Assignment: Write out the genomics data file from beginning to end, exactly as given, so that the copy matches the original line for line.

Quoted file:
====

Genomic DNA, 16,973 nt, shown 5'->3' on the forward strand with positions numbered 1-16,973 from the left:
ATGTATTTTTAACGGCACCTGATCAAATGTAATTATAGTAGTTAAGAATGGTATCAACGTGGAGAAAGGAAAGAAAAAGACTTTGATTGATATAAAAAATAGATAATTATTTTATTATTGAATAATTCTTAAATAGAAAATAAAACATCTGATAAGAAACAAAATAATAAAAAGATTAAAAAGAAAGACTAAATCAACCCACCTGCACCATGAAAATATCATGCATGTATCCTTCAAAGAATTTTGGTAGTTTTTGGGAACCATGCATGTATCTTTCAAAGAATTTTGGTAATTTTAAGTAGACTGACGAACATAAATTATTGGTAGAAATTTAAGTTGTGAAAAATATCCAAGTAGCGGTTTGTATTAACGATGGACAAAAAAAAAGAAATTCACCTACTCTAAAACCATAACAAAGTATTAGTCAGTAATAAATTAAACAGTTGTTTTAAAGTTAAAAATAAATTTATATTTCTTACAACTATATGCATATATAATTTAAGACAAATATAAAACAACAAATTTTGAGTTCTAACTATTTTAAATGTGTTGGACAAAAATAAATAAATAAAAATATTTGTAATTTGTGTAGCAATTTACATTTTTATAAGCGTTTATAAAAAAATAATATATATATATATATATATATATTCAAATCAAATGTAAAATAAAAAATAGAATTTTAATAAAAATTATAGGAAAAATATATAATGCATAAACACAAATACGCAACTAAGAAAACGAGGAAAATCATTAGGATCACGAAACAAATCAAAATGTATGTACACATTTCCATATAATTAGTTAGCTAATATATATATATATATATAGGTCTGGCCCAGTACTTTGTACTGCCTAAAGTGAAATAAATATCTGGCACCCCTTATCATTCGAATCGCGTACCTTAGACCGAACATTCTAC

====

Genomic DNA, 16,973 nt, shown 5'->3' on the forward strand with positions numbered 1-16,973 from the left:
ATGTATTTTTAACGGCACCTGATCAAATGTAATTATAGTAGTTAAGAATGGTATCAACGTGGAGAAAGGAAAGAAAAAGACTTTGATTGATATAAAAAATAGATAATTATTTTATTATTGAATAATTCTTAAATAGAAAATAAAACATCTGATAAGAAACAAAATAATAAAAAGATTAAAAAGAAAGACTAAATCAACCCACCTGCACCATGAAAATATCATGCATGTATCCTTCAAAGAATTTTGGTAGTTTTTGGGAACCATGCATGTATCTTTCAAAGAATTTTGGTAATTTTAAGTAGACTGACGAACATAAATTATTGGTAGAAATTTAAGTTGTGAAAAATATCCAAGTAGCGGTTTGTATTAACGATGGACAAAAAAAAAGAAATTCACCTACTCTAAAACCATAACAAAGTATTAGTCAGTAATAAATTAAACAGTTGTTTTAAAGTTAAAAATAAATTTATATTTCTTACAACTATATGCATATATAATTTAAGACAAATATAAAACAACAAATTTTGAGTTCTAACTATTTTAAATGTGTTGGACAAAAATAAATAAATAAAAATATTTGTAATTTGTGTAGCAATTTACATTTTTATAAGCGTTTATAAAAAAATAATATATATATATATATATATATATTCAAATCAAATGTAAAATAAAAAATAGAATTTTAATAAAAATTATAGGAAAAATATATAATGCATAAACACAAATACGCAACTAAGAAAACGAGGAAAATCATTAGGATCACGAAACAAATCAAAATGTATGTACACATTTCCATATAATTAGTTAGCTAATATATATATATATATATAGGTCTGGCCCAGTACTTTGTACTGCCTAAAGTGAAATAAATATCTGGCACCCCTTATCATTCGAATCGCGTACCTTAGACCGAACATTCTAC